CHAMPAIGN — With temperatures headed to dangerously cold levels Monday, it’s time to think about the awful possibility of burst water pipes.
Bill Rose, research architect with the Indoor Climate Research and Training program in the Illinois Sustainable Technology Center, has done interesting research in the area, thanks to a grant from State Farm Insurance.
Rose said most people think that when water turns to ice, it expands the pipe outward and causes the pipe to crack.
"We were able to show through our research that an ice blockage occurs and it grows in length along the pipe. Then, downstream from the blockage toward the fixture, you get elevated water pressure. It’s the high water pressure that causes the pipe to burst, not anything pushing right at the ice,” he explained.
“The ice acts like a piston and causes the fluid pressure to rise and when it gets above the burst strength of the pipe, the pipe will burst,” said Rose.
“Anything that provides pressure relief downstream from the blockage will allow the pipe to turn to ice and back to water without bursting.”
Now that you know the physics behind what could cause an awful problem, here’s the ounce of prevention. And this applies mostly to pipes that are on outside walls or in a crawl space where they may be exposed to cold air blowing in. If your pipes are in a toasty warm basement, you’re safe.
“The old advice is good advice,” said Rose. “Create a drip at the faucet. You need a hot water drip and a cold water drip. The drips can be as small as you want. It doesn’t have to be big. One drip every 10 seconds is enough.”
“Here’s the important thing: If you do that at night before bed and you wake the next morning and the dripping has stopped, that’s okay. Don’t touch the faucet. Just wait for warm weather. A big mistake would be to close the faucet if it’s not dripping.
That’s when it’s most important to keep it in a slightly dripping condition. As the ice grows and pushes, it’s not going to build up pressure because you’ve already provided the relief even though you can’t see the relief. Everything downstream from the blockage will be protected,” he said.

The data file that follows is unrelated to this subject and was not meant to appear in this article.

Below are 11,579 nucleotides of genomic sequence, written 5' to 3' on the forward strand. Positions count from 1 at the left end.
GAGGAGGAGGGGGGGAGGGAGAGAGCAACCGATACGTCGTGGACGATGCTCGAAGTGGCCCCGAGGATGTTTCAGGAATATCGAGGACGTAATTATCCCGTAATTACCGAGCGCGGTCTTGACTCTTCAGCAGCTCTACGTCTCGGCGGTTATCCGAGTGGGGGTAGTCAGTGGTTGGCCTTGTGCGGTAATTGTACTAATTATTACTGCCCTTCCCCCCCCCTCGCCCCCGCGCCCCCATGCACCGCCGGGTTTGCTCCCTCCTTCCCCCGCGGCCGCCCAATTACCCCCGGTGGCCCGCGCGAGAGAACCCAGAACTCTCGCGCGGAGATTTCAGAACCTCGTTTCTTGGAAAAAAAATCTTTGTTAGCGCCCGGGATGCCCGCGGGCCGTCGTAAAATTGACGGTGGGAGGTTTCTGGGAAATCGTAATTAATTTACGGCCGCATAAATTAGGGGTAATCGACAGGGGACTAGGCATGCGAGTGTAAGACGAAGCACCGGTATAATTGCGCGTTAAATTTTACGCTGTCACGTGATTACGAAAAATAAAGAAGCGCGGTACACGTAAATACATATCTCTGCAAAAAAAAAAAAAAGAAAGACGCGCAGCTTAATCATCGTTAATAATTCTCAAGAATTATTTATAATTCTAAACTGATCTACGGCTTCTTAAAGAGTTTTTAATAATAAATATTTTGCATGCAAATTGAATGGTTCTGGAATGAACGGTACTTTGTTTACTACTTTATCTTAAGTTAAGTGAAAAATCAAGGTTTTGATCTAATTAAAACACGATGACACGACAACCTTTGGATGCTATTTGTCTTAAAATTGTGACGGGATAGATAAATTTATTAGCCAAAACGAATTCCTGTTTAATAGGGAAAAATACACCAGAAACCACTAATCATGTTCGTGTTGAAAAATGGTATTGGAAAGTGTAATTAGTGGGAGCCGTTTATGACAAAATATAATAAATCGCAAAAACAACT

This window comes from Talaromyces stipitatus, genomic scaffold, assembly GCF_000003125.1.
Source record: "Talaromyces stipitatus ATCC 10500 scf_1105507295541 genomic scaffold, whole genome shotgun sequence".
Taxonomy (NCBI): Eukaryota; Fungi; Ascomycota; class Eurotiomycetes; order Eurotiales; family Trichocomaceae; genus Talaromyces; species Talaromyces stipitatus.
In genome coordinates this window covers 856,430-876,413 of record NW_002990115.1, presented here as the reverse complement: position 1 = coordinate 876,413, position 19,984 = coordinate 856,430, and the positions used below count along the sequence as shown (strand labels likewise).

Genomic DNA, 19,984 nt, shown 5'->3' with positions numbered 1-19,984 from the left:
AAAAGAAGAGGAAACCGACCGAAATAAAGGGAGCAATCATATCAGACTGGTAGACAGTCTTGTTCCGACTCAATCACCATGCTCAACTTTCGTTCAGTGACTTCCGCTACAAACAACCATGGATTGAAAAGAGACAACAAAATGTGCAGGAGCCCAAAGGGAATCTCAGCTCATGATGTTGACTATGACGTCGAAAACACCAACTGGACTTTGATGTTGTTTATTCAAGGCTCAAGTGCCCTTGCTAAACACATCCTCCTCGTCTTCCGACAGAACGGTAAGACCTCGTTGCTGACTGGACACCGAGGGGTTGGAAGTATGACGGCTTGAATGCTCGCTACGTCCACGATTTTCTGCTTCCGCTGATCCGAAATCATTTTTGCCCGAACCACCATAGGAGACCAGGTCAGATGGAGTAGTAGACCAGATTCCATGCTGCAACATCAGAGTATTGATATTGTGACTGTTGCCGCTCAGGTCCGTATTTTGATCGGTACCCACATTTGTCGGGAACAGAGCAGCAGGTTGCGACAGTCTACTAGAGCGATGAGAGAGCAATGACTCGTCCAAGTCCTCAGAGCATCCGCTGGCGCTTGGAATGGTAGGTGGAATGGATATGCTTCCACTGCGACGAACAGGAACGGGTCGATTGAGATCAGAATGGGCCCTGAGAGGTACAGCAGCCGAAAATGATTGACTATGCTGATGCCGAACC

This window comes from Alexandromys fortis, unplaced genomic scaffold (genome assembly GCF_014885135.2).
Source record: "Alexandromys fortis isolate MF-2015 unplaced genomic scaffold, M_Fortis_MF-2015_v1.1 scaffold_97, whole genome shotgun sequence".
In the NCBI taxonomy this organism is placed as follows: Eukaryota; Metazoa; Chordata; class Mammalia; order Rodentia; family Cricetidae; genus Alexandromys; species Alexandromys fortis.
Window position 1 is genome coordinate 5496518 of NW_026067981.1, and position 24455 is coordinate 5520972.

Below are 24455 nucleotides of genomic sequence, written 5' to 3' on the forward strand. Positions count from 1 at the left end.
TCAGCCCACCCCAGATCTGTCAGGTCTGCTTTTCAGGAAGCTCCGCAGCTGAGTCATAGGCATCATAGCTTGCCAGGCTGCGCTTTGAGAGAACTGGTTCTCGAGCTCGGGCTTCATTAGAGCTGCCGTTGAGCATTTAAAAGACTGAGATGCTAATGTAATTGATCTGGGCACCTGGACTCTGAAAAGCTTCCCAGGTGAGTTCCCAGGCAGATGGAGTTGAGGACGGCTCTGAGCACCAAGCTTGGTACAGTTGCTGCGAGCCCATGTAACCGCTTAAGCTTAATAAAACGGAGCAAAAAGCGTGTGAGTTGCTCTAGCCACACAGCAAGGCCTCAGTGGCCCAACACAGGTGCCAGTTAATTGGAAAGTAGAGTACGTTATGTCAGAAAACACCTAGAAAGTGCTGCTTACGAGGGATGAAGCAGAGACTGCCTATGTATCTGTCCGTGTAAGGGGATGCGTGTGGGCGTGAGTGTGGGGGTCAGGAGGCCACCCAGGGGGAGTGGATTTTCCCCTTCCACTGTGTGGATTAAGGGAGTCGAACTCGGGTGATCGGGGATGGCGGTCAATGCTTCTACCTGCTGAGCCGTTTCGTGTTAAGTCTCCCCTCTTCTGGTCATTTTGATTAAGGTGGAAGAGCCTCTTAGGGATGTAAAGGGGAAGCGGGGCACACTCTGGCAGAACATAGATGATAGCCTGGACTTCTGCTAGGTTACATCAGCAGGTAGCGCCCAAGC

If you don’t believe the research, Rose recommends having a plumber’s name handy.
Also, it’s important to make sure that garden hoses are disconnected from the outside water faucets, especially what he calls the “new style” hose bibbs, or faucets used after about 1960. Otherwise the pressure created by any water that may freeze in the line can cause the faucet to burst.
For the “old style” hose bibbs, those made pre-1960, Rose said it has a shut-off valve outside at the faucet and another inside.
“The ideal way to deal with it is to make sure the one on the inside is closed and the one on the outside is open. That’s the best thing to do for an old style hose bibb,” he said.
Illinois American Water offers these tips if your pipes have frozen:
— Shut off the water immediately. Make sure everyone in the house knows where the shut-off valve is and how to use it. Do not attempt to thaw frozen pipes unless the water is shut off. Freezing can often cause unseen cracks in pipes or joints that will leak when thawed.
— Apply heat to the frozen pipe by warming the air around it, or by applying heat directly to the pipe. You can use a hair dryer, space
heater, or hot water. Be sure not to leave space heaters unattended and avoid the use of kerosene heaters or open flames.
— Once the pipes have thawed, turn the water back on slowly and check for cracks and leaks.
Tips to avoid freezing from Illinois American Water:
- Consider wrapping uninsulated pipes, especially in unheated areas, with electric heating tape, but follow manufacturers' instructions carefully to avoid a fire hazard.
- Seal cracks and holes in outside walls and foundations, especially where cable TV or phone lines enter the house, with caulking to keep cold winds away from pipes.
- If your home is heated by a hot-water radiator, bleed the valves by opening them slightly. Close them when water appears.
- Drain and shut off entirely the water to any unoccupied residence such as a summer or vacation home. A loss of power during a winter storm could cause pipes to freeze. If you intend to leave a property entirely without heat, be sure to drain all water to prevent the
possibility of frozen pipes.
-Set the thermostat at 55 degrees if you're going out of town. Although you may be able to get away with a lower temperature, this setting is considered to be safe for pipes.